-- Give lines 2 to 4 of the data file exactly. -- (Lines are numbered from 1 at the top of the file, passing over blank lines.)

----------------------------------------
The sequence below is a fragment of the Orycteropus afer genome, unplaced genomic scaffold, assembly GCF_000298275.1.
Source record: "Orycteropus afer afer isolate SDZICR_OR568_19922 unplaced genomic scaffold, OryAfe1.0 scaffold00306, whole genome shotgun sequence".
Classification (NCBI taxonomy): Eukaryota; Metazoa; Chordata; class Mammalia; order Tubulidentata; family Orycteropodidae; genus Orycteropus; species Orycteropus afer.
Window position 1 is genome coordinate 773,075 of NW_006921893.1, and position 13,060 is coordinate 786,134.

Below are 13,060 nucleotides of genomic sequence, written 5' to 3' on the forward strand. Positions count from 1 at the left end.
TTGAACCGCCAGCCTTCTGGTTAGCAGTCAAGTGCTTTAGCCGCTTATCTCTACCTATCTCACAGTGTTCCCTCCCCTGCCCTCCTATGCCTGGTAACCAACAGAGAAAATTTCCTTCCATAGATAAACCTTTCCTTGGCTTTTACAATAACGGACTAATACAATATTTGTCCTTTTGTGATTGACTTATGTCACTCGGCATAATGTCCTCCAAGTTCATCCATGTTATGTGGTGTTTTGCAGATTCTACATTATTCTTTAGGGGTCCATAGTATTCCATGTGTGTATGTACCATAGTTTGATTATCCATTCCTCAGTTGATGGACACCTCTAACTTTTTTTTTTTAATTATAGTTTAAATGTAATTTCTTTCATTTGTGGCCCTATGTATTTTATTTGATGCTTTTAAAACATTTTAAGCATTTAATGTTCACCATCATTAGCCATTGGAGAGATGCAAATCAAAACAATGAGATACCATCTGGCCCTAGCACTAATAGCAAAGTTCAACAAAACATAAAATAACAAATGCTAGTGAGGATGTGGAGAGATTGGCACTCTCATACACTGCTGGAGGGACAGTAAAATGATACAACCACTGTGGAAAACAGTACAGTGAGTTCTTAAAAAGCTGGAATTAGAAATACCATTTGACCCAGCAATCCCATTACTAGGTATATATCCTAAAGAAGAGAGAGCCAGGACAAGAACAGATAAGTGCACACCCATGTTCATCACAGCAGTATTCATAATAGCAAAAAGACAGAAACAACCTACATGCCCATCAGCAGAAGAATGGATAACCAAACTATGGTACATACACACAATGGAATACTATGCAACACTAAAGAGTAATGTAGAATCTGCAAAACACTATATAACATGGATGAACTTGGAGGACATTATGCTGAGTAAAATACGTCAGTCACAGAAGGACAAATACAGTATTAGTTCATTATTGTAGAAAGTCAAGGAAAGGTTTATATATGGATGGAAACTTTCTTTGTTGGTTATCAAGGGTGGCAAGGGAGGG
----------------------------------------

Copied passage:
Source record: "Orycteropus afer afer isolate SDZICR_OR568_19922 unplaced genomic scaffold, OryAfe1.0 scaffold00306, whole genome shotgun sequence".
Classification (NCBI taxonomy): Eukaryota; Metazoa; Chordata; class Mammalia; order Tubulidentata; family Orycteropodidae; genus Orycteropus; species Orycteropus afer.
Window position 1 is genome coordinate 773,075 of NW_006921893.1, and position 13,060 is coordinate 786,134.